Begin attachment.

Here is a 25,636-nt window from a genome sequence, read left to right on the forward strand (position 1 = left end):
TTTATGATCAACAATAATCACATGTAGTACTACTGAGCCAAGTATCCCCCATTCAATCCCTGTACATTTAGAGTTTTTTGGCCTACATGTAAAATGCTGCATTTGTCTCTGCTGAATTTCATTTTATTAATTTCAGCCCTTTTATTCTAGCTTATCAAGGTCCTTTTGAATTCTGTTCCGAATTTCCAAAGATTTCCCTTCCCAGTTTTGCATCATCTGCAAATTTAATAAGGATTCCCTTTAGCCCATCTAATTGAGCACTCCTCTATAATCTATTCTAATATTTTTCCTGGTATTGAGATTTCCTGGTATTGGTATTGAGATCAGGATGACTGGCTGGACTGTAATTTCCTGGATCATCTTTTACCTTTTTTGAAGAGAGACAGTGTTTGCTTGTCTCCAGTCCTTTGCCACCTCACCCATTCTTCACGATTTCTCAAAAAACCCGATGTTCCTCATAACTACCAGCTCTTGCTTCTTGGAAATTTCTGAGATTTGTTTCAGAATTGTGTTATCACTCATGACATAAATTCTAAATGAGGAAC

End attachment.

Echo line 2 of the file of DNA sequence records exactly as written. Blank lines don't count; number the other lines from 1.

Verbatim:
TTTATGATCAACAATAATCACATGTAGTACTACTGAGCCAAGTATCCCCCATTCAATCCCTGTACATTTAGAGTTTTTTGGCCTACATGTAAAATGCTGCATTTGTCTCTGCTGAATTTCATTTTATTAATTTCAGCCCTTTTATTCTAGCTTATCAAGGTCCTTTTGAATTCTGTTCCGAATTTCCAAAGATTTCCCTTCCCAGTTTTGCATCATCTGCAAATTTAATAAGGATTCCCTTTAGCCCATCTAATTGAGCACTCCTCTATAATCTATTCTAATATTTTTCCTGGTATTGAGATTTCCTGGTATTGGTATTGAGATCAGGATGACTGGCTGGACTGTAATTTCCTGGATCATCTTTTACCTTTTTTGAAGAGAGACAGTGTTTGCTTGTCTCCAGTCCTTTGCCACCTCACCCATTCTTCACGATTTCTCAAAAAACCCGATGTTCCTCATAACTACCAGCTCTTGCTTCTTGGAAATTTCTGAGATTTGTTTCAGAATTGTGTTATCACTCATGACATAAATTCTAAATGAGGAAC